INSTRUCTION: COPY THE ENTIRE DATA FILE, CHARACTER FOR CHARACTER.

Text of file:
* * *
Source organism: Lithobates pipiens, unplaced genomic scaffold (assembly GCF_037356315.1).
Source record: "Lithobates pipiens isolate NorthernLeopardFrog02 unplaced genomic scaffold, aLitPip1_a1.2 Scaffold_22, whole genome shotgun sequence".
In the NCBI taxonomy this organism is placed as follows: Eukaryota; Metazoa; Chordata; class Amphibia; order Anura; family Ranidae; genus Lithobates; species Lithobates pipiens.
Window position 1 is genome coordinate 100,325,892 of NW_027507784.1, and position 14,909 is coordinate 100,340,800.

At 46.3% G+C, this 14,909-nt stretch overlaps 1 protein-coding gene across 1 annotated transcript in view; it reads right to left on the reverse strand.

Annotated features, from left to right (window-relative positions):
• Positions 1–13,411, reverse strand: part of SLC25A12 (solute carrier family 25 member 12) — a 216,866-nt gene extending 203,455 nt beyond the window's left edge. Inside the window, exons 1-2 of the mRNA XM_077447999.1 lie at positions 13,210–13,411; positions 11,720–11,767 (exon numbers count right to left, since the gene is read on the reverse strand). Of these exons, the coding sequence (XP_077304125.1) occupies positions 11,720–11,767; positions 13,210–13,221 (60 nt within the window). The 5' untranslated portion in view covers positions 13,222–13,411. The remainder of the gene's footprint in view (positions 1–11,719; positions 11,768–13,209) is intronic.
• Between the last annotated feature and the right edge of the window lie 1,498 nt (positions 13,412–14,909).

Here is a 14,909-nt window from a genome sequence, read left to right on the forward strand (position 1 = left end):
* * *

Source organism: Lithobates pipiens, unplaced genomic scaffold (assembly GCF_037356315.1).
Source record: "Lithobates pipiens isolate NorthernLeopardFrog02 unplaced genomic scaffold, aLitPip1_a1.2 Scaffold_22, whole genome shotgun sequence".
In the NCBI taxonomy this organism is placed as follows: Eukaryota; Metazoa; Chordata; class Amphibia; order Anura; family Ranidae; genus Lithobates; species Lithobates pipiens.
Window position 1 is genome coordinate 100,325,892 of NW_027507784.1, and position 14,909 is coordinate 100,340,800.

At 46.3% G+C, this 14,909-nt stretch overlaps 1 protein-coding gene across 1 annotated transcript in view; it reads right to left on the reverse strand.

Annotated features, from left to right (window-relative positions):
• Positions 1–13,411, reverse strand: part of SLC25A12 (solute carrier family 25 member 12) — a 216,866-nt gene extending 203,455 nt beyond the window's left edge. Inside the window, exons 1-2 of the mRNA XM_077447999.1 lie at positions 13,210–13,411; positions 11,720–11,767 (exon numbers count right to left, since the gene is read on the reverse strand). Of these exons, the coding sequence (XP_077304125.1) occupies positions 11,720–11,767; positions 13,210–13,221 (60 nt within the window). The 5' untranslated portion in view covers positions 13,222–13,411. The remainder of the gene's footprint in view (positions 1–11,719; positions 11,768–13,209) is intronic.
• Between the last annotated feature and the right edge of the window lie 1,498 nt (positions 13,412–14,909).

Here is a 14,909-nt window from a genome sequence, read left to right on the forward strand (position 1 = left end):